Birthday parties often fall into two distinct categories: those that are fun for kids (bounce house, petting zoo, maybe someone leaves crying), and those that are fun for adults (cocktails, gourmet fare, maybe someone leaves crying). But over in Los Angeles, laid-back cool textile designer and mom, Heather Taylor, has bridged the gap. “The most important thing I’ve learned is that the best events are the ones that feel personal and authentic to the host or person being celebrated,” says Heather. “Also, less is more. Have a few thoughtful touches that make an impact, rather than a bevy of cookie-cutter elements.”
There was nothing cookie-cutter about the simple yet elegant picnic she threw for her daughter, Marigold (“Goldie”). Goldie’s first birthday inspired us to sit down with Heather to crack the elusive code to throwing a kids’ birthday party everyone, of any age, can enjoy.
Start with a theme
For Goldie’s July 4th birthday, Heather teamed up with her friend Annie of Annie Campbell Catering to create a unique theme that they dubbed “Red, White, and Goldie.” The Americana look and feel helped dictate everything from the invitation to the decor (“lots of red, white, and yellow roses from a local farmer”), to the cake (more on that later).
“Betsy Square” by Liberty
When it comes to kids’ parties, the possible scenarios are as vast and varied as programming on the Disney Channel. Choosing a theme for your event can help reign in the organizing frenzy by setting boundaries for all the planning decisions to come.
Kids can be difficult. Finding your theme is easy with our kids’ birthday invitations.
Sand Tablecloth, Cherry Tablecloth, and Gold Tablecloth, all Heather Taylor Home.
Serve food you actually want to eat
Most parents have suffered through enough cold pizza and lemonade at kids’ parties. Rather than serving exclusively “kid food,” consider offering cuisine that appeals to everyone, as Heather and Annie did by selecting a simple, delicious menu of Americana favorites. “Annie has the best menus,” praised Heather. “And together we picked the classic crowd pleasers (buttermilk fried chicken sliders, 5 cheese mac ‘n’ cheese) and some delicious summery salads (cornbread panzanella, watermelon, and lime salad) that adults would love, too.”
Try to strike a balance between food that’s not innately messy (read: nix the spaghetti and meatballs) and food that’s just messy enough for cute photos. Kids can be picky, and you won’t know the specific tastes of other people’s kids, so play it safe and stick with the basics. Parents will be happily surprised by the thoughtful menu, says Heather, while kids will be “happy to see their favorite foods.” Case in point: for the kids, they served Annie’s fried chicken in mini-slider form for easy grabbing.
Classics can be showstoppers
Whether you’re turning one or one hundred, pretty much everyone enjoys vanilla cake. For Goldie’s birthday, Heather chose a simple, seasonal vanilla cake with vanilla cream cheese, decorated with chamomile flowers and fresh cherries. “The result was so sweet but also really sophisticated,” she says.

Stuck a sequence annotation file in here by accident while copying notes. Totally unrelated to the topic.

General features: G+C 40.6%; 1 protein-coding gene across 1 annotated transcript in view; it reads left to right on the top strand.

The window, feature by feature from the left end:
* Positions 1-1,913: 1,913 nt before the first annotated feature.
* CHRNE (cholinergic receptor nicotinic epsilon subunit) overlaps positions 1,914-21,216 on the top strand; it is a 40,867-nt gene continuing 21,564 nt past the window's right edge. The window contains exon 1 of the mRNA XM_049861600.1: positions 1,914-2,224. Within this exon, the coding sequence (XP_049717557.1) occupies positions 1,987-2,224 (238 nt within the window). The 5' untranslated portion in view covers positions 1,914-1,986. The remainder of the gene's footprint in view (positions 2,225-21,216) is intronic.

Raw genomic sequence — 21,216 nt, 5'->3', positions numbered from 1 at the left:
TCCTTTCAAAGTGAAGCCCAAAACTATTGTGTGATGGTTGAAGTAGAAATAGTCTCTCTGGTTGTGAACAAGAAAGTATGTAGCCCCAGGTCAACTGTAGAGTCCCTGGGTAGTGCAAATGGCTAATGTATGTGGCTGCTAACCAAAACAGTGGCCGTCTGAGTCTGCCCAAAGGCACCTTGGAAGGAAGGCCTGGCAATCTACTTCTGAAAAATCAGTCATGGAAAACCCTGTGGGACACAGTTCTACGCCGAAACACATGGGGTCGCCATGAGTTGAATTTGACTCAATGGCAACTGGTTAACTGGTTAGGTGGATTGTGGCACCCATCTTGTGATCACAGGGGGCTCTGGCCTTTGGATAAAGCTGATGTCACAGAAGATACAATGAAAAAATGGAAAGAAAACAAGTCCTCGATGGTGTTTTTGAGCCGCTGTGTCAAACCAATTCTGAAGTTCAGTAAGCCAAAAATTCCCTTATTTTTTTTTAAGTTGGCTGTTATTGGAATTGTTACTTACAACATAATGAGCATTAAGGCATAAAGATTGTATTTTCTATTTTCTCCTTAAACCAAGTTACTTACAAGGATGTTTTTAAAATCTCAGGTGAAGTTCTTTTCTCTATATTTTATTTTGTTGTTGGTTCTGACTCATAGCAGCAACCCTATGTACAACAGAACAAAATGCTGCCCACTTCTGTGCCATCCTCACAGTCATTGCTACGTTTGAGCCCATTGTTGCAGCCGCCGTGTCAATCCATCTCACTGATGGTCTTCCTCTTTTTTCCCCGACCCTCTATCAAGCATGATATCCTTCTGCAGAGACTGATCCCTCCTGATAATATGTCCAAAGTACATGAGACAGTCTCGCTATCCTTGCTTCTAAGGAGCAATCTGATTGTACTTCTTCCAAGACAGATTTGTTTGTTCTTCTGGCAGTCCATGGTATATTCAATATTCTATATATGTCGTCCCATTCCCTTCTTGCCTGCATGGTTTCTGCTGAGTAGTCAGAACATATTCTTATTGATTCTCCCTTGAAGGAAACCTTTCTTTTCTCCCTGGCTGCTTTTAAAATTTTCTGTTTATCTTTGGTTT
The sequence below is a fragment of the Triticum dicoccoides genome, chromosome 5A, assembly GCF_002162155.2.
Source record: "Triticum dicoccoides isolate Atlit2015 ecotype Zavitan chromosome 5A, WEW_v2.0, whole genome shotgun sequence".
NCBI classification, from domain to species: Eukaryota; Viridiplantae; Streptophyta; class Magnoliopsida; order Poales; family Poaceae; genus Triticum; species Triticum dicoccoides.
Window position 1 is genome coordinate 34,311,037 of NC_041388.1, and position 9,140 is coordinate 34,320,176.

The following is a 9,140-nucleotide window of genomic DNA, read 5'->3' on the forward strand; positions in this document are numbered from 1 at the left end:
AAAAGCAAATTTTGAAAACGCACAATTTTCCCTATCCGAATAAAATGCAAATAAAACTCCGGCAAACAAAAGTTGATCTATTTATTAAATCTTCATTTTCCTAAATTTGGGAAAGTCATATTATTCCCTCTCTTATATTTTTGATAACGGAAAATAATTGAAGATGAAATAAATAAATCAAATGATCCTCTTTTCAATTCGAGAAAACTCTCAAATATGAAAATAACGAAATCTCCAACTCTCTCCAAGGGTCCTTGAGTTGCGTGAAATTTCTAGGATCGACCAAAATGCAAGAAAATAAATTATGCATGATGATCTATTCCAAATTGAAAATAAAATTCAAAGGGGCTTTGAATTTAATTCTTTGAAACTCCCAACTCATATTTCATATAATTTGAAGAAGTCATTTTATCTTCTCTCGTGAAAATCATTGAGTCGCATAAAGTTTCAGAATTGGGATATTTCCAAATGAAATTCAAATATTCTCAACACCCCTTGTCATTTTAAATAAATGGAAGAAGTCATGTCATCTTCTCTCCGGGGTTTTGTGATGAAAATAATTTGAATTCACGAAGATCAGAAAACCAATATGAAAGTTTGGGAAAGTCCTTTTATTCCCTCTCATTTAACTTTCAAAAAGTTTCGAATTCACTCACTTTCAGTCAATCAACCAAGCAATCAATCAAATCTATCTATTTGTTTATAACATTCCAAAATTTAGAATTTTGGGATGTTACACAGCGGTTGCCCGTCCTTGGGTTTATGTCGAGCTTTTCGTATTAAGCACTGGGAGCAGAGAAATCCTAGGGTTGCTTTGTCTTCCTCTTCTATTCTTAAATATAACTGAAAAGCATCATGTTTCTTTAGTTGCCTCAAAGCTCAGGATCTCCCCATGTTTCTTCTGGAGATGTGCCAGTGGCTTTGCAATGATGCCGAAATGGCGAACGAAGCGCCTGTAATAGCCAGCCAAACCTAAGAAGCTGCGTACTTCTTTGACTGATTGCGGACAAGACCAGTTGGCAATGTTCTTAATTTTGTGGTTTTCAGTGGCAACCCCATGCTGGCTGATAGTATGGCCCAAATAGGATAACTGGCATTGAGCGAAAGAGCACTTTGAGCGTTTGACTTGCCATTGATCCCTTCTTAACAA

Marigold Throw and Pillow, Heather Taylor Home.
Add an adult beverage
“Serve a cocktail for the adults,” advises Heather, who served the parents’ of Goldie’s guests a refreshing cherry margarita. “It does not need to be anything complicated, but greeting parents with an icy drink instantly creates a festive tone and helps them relax.”
Activities are key
Keeping the little ones occupied can be the biggest differentiator between a kids’ party that feels like work for the grownups, and one that feels like a party, so whatever fun and games you program, be sure they do not require full parental engagement. You could surprise your guests with a Mariachi band like Heather did at Goldie’s older sister Scarlett’s birthday, which got everyone dancing and singing to such success she considers it “the best party trick I know.” Or, hire a music teacher to entertain the younger children with drums and shakers, as she did for “Red, White, and Goldie,” while a swing set kept the older siblings happy. But really, any programming that frees the parents up to enjoy themselves will change the energy of the day. As Heather knowingly puts it, “The last thing I want to do at a kids party is lean over a craft table making sure my toddler doesn’t spill glue everywhere.”
The best party planning advice she’s gotten
“Don’t stress,” says Heather. Something is bound to go wrong, so “be prepared to roll with it.” So maybe you spend weeks planning a picnic only to have it rain on the day of; move the party inside and keep smiling. The details of your party plan may seem precious to you, but as Heather has been happily surprised to learn, “the reality is that your guests don’t care as long as everyone is having fun.”
And the worst
“Cook everything yourself.” Noted.
Worth a thousand words
Aside from help in the kitchen, there’s one thing Heather advises splurging on: hiring a professional photographer to avoid spending the whole party running around taking pictures. “We hired Cliff Fong from LA Kids Photography, and it was worth every penny.”
Heather suggests 3-5 p.m. is the optimum time to throw a kids’ party, to catch the post-nap, pre-dinner energy window, and all went according to plan for Goldie’s special day. Heather’s highlight? “Singing happy birthday to my baby in celebration of her first trip around the sun is emotional in the best possible way.” For the birthday girl? “Probably tasting cake for the first time.” A first that literally takes the cake.
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